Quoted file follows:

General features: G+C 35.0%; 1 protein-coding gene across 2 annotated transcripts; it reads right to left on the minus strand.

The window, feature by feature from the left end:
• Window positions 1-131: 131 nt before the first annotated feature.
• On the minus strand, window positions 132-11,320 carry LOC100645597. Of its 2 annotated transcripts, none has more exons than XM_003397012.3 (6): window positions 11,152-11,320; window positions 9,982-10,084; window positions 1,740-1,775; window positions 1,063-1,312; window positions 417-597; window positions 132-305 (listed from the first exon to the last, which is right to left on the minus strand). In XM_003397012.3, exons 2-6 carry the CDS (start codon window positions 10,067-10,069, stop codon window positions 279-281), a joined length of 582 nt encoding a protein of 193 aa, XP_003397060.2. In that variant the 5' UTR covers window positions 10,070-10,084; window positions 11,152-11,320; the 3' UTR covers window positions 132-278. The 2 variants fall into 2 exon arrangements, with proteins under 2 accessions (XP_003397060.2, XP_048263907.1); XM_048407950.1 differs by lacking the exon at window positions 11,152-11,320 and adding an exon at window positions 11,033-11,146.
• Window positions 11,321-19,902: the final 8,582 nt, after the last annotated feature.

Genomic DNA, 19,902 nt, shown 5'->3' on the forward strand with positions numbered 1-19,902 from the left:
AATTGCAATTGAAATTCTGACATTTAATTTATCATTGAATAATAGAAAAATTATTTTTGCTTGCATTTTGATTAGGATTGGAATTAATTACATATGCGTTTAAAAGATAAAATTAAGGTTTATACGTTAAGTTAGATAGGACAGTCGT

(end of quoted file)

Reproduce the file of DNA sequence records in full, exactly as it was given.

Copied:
General features: G+C 35.0%; 1 protein-coding gene across 2 annotated transcripts; it reads right to left on the minus strand.

The window, feature by feature from the left end:
• Window positions 1-131: 131 nt before the first annotated feature.
• On the minus strand, window positions 132-11,320 carry LOC100645597. Of its 2 annotated transcripts, none has more exons than XM_003397012.3 (6): window positions 11,152-11,320; window positions 9,982-10,084; window positions 1,740-1,775; window positions 1,063-1,312; window positions 417-597; window positions 132-305 (listed from the first exon to the last, which is right to left on the minus strand). In XM_003397012.3, exons 2-6 carry the CDS (start codon window positions 10,067-10,069, stop codon window positions 279-281), a joined length of 582 nt encoding a protein of 193 aa, XP_003397060.2. In that variant the 5' UTR covers window positions 10,070-10,084; window positions 11,152-11,320; the 3' UTR covers window positions 132-278. The 2 variants fall into 2 exon arrangements, with proteins under 2 accessions (XP_003397060.2, XP_048263907.1); XM_048407950.1 differs by lacking the exon at window positions 11,152-11,320 and adding an exon at window positions 11,033-11,146.
• Window positions 11,321-19,902: the final 8,582 nt, after the last annotated feature.

Genomic DNA, 19,902 nt, shown 5'->3' on the forward strand with positions numbered 1-19,902 from the left:
AATTGCAATTGAAATTCTGACATTTAATTTATCATTGAATAATAGAAAAATTATTTTTGCTTGCATTTTGATTAGGATTGGAATTAATTACATATGCGTTTAAAAGATAAAATTAAGGTTTATACGTTAAGTTAGATAGGACAGTCGT